The New York Times Is Currently 'Forbidden' From Using Bill Cunningham's Photos

In the days since Bill Cunningham’s death, The New York Times hasn’t published a single snapshot taken by the famously prolific photographer—but not out of an unwillingness to commemorate his work. According to a report in Page Six, the Times has illustrated his many tributes with images taken by other photographers and scans of old Sunday Styles layouts because they’re “legally forbidden from running any more photos by him.”

A source says Cunningham “didn’t leave a will and didn’t sign his photos,” which has created a bit of a mess for the paper where he worked for nearly 40 years, as well as his survivors, who “include several nieces and nephews.”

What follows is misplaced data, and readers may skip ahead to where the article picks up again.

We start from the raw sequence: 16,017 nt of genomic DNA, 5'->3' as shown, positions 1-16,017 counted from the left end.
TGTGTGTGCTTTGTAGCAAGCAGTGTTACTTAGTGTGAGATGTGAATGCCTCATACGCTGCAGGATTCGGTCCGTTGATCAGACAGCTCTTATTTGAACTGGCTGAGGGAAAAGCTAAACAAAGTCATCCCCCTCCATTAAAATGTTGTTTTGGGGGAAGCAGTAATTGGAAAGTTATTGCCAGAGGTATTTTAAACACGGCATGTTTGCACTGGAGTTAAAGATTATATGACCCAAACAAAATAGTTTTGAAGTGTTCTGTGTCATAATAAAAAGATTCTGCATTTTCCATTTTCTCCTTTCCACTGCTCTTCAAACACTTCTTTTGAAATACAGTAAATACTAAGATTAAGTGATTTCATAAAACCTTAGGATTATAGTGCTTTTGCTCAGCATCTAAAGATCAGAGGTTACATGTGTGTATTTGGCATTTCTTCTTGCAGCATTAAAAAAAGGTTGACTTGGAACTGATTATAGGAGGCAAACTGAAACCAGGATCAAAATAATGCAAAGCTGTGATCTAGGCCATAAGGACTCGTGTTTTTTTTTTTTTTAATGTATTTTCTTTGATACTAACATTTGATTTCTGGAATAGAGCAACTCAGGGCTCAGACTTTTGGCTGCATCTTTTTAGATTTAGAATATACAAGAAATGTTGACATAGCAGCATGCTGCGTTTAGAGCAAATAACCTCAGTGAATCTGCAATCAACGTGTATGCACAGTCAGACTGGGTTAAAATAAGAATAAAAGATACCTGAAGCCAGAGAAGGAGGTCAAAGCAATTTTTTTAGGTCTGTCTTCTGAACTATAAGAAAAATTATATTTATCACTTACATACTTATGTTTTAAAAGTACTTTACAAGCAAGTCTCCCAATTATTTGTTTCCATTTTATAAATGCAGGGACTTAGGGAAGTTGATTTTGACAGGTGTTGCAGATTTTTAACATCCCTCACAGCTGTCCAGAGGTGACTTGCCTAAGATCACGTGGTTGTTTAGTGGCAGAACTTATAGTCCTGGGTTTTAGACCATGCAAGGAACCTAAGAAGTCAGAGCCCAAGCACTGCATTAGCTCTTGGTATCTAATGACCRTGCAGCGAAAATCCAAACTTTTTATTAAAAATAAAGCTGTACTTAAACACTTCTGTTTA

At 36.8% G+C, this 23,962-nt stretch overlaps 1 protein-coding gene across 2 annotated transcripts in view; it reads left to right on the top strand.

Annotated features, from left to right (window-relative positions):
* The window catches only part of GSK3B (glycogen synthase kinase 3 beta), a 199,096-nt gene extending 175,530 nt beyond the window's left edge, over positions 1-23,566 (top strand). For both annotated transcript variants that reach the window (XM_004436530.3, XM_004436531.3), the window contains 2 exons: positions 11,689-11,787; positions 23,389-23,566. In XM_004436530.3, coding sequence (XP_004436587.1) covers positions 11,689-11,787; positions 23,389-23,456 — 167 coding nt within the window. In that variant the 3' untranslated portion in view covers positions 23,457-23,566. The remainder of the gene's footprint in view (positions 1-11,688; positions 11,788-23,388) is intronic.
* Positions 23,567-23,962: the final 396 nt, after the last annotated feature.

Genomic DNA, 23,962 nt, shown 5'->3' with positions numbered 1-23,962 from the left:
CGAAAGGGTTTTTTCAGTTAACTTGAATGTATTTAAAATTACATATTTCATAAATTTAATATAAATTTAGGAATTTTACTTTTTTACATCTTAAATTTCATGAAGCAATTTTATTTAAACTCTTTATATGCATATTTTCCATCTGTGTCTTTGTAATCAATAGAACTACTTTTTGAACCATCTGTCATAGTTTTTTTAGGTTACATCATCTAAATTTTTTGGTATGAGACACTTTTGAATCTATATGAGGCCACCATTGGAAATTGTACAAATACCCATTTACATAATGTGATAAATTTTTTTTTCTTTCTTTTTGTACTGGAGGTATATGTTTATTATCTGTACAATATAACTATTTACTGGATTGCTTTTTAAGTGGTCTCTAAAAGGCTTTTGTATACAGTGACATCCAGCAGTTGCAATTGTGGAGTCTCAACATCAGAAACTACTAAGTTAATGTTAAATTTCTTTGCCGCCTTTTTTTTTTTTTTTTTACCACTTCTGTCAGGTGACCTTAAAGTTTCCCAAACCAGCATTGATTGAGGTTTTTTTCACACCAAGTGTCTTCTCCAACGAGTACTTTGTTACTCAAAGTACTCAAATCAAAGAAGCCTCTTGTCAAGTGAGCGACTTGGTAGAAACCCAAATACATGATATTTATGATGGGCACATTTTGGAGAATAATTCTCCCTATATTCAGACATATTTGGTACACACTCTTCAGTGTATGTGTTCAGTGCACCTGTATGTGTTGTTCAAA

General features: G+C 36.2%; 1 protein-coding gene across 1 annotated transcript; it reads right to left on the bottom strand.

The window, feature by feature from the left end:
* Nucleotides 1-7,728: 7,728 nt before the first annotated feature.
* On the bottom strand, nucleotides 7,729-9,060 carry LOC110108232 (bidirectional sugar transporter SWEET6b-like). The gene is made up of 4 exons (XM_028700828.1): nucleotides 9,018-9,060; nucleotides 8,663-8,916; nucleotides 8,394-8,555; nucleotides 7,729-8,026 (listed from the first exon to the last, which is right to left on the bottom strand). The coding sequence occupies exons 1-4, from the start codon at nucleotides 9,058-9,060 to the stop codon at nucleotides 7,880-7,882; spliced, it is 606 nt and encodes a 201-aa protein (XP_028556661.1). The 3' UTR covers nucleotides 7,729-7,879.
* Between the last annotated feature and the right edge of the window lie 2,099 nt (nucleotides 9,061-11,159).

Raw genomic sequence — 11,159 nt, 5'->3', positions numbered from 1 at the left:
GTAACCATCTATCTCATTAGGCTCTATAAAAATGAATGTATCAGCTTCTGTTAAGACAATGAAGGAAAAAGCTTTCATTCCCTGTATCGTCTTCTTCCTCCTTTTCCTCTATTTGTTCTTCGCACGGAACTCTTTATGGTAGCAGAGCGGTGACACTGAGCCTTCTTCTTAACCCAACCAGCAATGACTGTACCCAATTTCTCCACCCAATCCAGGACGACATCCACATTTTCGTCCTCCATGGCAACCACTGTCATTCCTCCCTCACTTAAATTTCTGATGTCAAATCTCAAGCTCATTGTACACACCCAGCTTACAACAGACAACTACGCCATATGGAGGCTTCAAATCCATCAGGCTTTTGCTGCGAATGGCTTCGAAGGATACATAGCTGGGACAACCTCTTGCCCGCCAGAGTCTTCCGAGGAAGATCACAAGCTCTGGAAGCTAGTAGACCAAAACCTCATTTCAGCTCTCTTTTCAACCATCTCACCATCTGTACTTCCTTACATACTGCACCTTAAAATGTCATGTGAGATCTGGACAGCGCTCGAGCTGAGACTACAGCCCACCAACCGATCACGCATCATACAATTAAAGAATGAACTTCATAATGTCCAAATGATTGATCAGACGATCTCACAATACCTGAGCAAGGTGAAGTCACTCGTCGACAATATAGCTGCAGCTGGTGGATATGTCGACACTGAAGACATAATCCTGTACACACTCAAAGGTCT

As the potential fight over rights to his photos ensues—and as we await the inevitable retrospective at the Met—allow me to revisit the words of Cunningham himself: “It’s as true today as it ever was. He who seeks beauty will find it.”

Image via Screengrab.

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